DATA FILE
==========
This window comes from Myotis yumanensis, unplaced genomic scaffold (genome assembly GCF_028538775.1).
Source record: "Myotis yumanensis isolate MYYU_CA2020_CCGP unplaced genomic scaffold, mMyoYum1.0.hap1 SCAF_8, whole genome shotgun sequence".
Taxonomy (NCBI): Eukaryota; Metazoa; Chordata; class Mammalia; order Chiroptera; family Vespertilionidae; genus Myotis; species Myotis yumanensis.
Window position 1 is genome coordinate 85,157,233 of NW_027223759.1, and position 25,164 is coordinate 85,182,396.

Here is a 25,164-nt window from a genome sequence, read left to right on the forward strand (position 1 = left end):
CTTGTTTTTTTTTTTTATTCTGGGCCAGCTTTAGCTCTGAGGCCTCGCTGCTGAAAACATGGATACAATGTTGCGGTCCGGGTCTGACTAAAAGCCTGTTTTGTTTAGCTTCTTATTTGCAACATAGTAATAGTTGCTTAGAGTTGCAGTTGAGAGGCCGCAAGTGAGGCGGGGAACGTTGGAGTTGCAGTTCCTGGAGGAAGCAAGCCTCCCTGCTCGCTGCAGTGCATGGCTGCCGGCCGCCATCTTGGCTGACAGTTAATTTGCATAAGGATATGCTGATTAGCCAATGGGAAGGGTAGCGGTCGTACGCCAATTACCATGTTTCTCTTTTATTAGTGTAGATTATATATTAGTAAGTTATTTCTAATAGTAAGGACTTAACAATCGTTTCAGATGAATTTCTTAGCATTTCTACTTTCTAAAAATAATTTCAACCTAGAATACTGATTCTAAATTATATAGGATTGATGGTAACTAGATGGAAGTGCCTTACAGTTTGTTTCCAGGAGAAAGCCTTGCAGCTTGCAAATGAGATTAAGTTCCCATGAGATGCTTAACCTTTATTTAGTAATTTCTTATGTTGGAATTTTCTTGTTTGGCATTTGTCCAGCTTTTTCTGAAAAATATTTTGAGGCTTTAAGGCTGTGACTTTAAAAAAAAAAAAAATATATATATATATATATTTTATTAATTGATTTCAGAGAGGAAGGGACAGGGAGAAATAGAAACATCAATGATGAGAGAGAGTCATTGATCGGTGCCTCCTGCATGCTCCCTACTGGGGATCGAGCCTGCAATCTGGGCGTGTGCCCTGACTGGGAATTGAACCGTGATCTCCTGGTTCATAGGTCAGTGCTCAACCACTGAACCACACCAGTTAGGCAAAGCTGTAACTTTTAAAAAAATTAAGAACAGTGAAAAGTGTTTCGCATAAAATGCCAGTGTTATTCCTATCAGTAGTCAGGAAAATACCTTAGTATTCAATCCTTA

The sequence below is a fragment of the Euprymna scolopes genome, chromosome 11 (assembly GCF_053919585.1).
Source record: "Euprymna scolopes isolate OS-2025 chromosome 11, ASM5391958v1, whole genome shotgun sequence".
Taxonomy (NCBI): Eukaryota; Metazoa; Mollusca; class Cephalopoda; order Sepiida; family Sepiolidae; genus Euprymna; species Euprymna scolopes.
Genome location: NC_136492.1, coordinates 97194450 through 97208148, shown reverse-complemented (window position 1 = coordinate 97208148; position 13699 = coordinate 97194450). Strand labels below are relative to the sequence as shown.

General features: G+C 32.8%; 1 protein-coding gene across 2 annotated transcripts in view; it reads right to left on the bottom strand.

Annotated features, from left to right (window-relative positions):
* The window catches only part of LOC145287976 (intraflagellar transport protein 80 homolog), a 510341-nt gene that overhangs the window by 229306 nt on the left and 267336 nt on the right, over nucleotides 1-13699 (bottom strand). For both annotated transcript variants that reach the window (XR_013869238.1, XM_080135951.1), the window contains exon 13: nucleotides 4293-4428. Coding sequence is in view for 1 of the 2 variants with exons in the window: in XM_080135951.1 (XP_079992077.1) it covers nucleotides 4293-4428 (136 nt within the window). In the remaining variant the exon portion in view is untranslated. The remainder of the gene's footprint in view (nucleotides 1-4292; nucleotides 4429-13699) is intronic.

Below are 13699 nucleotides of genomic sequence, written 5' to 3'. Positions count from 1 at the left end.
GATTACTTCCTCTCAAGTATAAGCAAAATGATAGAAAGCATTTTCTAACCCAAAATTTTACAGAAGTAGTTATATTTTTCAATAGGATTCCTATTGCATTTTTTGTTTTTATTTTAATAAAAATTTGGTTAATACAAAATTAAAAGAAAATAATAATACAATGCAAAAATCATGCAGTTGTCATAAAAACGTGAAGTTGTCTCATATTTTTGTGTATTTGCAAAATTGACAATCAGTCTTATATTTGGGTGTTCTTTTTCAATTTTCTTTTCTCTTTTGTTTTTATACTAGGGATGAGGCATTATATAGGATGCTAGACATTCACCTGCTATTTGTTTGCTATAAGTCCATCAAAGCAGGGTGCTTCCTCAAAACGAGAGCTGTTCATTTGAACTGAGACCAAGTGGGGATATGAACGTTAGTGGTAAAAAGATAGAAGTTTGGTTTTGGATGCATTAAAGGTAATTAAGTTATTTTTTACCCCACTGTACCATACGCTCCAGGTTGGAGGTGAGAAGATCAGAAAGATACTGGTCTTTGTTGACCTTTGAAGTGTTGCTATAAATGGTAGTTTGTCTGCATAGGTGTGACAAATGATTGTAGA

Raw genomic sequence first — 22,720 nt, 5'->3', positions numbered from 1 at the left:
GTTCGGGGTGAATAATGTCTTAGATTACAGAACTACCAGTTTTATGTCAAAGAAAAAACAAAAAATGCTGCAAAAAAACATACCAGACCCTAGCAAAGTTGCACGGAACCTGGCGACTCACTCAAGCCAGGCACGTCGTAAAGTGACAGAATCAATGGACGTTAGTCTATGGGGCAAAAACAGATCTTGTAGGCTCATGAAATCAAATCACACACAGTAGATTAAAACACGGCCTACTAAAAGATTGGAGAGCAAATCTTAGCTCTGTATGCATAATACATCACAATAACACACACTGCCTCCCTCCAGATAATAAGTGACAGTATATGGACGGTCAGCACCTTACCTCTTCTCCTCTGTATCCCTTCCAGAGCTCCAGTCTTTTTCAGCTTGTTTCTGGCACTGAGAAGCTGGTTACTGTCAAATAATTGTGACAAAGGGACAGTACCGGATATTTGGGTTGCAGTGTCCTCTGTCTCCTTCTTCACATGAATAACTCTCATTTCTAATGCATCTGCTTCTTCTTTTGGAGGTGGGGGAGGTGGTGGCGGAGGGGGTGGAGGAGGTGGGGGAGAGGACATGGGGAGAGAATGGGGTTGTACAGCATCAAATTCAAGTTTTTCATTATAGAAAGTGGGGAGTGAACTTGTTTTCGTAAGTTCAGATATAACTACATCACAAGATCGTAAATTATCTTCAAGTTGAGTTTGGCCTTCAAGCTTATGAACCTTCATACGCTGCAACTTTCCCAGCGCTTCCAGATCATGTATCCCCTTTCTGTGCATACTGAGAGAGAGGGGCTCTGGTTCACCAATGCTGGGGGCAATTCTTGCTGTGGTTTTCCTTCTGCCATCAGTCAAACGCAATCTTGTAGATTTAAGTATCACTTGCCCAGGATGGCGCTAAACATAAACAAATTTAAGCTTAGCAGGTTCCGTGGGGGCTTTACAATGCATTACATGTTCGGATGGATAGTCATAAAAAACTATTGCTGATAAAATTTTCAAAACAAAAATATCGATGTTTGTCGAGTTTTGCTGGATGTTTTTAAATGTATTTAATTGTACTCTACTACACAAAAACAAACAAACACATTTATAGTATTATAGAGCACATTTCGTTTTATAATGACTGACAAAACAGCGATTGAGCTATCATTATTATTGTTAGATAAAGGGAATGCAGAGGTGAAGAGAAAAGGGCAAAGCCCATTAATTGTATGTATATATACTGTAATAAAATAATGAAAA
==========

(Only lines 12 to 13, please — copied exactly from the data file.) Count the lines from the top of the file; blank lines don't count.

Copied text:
Annotated features, from left to right (window-relative positions):
* The window catches only part of LOC145287976 (intraflagellar transport protein 80 homolog), a 510341-nt gene that overhangs the window by 229306 nt on the left and 267336 nt on the right, over nucleotides 1-13699 (bottom strand). For both annotated transcript variants that reach the window (XR_013869238.1, XM_080135951.1), the window contains exon 13: nucleotides 4293-4428. Coding sequence is in view for 1 of the 2 variants with exons in the window: in XM_080135951.1 (XP_079992077.1) it covers nucleotides 4293-4428 (136 nt within the window). In the remaining variant the exon portion in view is untranslated. The remainder of the gene's footprint in view (nucleotides 1-4292; nucleotides 4429-13699) is intronic.